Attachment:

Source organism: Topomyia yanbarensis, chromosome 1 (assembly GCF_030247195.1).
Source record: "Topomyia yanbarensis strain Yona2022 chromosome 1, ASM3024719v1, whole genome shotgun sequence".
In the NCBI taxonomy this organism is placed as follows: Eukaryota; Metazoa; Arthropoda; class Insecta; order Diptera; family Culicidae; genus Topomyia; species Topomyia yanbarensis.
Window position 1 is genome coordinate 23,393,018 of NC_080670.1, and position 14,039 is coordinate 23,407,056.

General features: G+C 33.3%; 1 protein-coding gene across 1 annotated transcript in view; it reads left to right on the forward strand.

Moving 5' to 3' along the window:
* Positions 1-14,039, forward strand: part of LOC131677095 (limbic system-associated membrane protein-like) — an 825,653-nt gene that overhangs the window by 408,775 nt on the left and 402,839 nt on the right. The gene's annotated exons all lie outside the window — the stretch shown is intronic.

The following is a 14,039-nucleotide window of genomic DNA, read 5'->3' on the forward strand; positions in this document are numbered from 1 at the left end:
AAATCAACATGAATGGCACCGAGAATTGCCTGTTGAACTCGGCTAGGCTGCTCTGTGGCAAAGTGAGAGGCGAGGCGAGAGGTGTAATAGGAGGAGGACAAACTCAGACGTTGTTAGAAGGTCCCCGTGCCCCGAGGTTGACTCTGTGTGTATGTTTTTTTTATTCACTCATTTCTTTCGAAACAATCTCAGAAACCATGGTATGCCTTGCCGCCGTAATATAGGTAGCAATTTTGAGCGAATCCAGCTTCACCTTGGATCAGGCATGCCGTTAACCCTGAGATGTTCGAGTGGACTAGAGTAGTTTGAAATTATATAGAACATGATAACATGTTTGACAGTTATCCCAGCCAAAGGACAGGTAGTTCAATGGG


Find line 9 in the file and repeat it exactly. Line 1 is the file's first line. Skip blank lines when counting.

AAATCAACATGAATGGCACCGAGAATTGCCTGTTGAACTCGGCTAGGCTGCTCTGTGGCAAAGTGAGAGGCGAGGCGAGAGGTGTAATAGGAGGAGGACAAACTCAGACGTTGTTAGAAGGTCCCCGTGCCCCGAGGTTGACTCTGTGTGTATGTTTTTTTTATTCACTCATTTCTTTCGAAACAATCTCAGAAACCATGGTATGCCTTGCCGCCGTAATATAGGTAGCAATTTTGAGCGAATCCAGCTTCACCTTGGATCAGGCATGCCGTTAACCCTGAGATGTTCGAGTGGACTAGAGTAGTTTGAAATTATATAGAACATGATAACATGTTTGACAGTTATCCCAGCCAAAGGACAGGTAGTTCAATGGG